It's easy to rip the death and resurrection of Christ out of its biblical context. Yet the events of Holy Week place the event squarely within the narrative of the Gospel in real time. We experience the servitude of Passover, just as the apostles did. We experience the darkness of that Friday with them. And we await the weekend for the Resurrection, just as Jesus' original followers did.
Easter Sunday is, of course, a blow-out celebration of Jesus' resurrection. It's the first Sunday in weeks, if you're following the liturgical year, where there is genuine celebration and joy. Every song includes the phrase "Hallelujah—praise the Lord!" The dark colors of repentance are gone and the sanctuary is bright and colored with spring flowers. Throughout the service, the pastor exclaims "He is risen!" and the congregation responds, "He is risen indeed!"
Celebrating Easter this way may sound overly formal and complicated. And to be honest, it is at first. There's really no other time that someone tells us how we should feel and when. For that reason, the Lenten season and Holy Week can be a bit like driving a car with one under-inflated tire; you're constantly working to keep the car in your lane while it wants to veer out. After all, there are times during Lent when I think, All right, I get it. I've repented; let's get a move on. But the season continues. In the same way, there have been many Easter Sundays when I didn't feel much like celebrating, but the calendar reminds me, Rejoice! He is risen!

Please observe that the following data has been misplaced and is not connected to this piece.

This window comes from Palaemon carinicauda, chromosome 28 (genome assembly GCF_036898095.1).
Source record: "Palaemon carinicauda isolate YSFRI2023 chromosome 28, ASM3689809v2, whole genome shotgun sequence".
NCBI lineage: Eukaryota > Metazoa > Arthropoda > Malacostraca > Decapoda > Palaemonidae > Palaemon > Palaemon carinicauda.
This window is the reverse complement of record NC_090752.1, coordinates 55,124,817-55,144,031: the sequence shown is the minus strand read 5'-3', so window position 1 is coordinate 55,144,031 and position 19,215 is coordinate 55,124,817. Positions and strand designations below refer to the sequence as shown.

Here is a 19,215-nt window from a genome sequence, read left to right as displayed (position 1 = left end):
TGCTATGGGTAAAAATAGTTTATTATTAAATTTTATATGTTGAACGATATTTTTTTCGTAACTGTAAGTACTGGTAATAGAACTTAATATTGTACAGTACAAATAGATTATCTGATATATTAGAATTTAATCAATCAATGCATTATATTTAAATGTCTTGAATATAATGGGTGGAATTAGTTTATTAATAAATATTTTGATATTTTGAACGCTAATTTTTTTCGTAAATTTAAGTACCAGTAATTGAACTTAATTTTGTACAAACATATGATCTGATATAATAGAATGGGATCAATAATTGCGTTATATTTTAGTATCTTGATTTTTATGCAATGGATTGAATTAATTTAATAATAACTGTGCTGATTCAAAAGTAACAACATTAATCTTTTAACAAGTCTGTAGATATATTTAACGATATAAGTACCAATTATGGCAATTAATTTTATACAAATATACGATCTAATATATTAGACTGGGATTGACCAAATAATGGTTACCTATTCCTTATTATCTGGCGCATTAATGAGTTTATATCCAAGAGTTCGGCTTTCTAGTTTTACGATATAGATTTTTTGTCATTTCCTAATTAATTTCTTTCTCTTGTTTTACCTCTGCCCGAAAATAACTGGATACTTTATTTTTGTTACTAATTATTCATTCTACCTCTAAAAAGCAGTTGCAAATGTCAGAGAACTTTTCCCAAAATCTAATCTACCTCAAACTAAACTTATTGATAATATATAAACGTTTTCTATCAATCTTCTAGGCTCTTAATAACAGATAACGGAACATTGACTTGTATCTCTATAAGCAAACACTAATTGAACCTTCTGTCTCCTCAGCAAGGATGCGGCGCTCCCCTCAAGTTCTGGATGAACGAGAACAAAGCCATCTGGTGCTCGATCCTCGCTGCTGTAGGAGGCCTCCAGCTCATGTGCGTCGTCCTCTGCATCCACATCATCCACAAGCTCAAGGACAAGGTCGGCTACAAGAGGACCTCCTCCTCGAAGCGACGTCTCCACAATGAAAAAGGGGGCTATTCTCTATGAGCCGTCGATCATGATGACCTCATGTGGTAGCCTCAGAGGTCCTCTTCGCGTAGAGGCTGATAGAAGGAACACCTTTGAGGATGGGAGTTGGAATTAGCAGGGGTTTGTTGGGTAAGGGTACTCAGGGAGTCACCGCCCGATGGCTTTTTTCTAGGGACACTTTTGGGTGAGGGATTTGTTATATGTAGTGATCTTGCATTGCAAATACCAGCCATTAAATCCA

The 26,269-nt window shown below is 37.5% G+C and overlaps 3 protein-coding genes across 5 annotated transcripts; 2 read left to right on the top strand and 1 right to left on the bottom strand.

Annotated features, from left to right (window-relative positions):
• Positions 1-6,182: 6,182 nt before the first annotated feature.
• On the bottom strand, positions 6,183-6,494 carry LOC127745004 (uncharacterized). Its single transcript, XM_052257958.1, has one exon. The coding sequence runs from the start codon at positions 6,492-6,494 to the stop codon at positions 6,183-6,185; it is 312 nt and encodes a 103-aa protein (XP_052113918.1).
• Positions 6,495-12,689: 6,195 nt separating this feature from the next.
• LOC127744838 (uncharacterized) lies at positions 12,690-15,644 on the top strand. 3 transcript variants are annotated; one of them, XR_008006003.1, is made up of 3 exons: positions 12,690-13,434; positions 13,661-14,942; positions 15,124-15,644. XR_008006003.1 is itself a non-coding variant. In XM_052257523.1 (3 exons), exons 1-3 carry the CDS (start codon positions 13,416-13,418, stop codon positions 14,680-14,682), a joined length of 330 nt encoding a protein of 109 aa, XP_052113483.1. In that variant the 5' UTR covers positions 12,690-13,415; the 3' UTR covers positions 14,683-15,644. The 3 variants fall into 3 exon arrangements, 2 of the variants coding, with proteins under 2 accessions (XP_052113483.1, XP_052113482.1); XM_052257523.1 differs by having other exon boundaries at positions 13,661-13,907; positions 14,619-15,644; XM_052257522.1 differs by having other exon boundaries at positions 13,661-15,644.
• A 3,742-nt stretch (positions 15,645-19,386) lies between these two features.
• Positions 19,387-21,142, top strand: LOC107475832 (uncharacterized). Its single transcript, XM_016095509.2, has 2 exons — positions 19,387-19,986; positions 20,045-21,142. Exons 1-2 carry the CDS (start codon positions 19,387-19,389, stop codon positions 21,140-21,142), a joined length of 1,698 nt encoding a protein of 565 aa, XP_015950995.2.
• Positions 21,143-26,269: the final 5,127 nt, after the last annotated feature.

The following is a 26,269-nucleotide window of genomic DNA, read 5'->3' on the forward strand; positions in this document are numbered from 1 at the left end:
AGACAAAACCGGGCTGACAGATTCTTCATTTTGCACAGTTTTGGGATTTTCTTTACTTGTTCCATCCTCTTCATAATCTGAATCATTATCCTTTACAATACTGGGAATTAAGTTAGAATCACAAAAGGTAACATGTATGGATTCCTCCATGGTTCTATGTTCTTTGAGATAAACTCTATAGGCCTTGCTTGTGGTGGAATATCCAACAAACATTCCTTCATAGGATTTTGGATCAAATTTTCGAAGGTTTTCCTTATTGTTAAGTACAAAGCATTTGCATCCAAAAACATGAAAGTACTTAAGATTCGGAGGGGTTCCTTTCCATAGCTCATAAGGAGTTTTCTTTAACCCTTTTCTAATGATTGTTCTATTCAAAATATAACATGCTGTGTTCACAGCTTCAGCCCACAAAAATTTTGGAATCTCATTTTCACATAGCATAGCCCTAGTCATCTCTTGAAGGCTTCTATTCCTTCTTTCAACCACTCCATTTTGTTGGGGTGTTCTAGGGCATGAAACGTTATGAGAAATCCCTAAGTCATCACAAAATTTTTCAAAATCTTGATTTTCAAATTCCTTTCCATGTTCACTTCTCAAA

There's no real benefit in being somber for its own sake. But in our daily lives, so abuzz with stimulation and celebration, the season leading up to Easter, and the Holy Week observances, creates space to detach from mass-marketing and busyness and to reflect on the death of our Lord. Then, after a season of darkness, the light of Easter shines brighter.
Last year at the close of our Good Friday services, the lights had been extinguished and my soul had been pierced by the sound of driving nails, when the congregation filed out into the winter darkness of silence. A friend of mine found me in the parking lot and asked me if I wanted to go out for a drink. I was disgusted. Where's the mourning? I thought. Good Friday isn't a day to celebrate; it's a day to reflect on the death of the Lord. That's quite a change since high school. But my faith has been richer for it.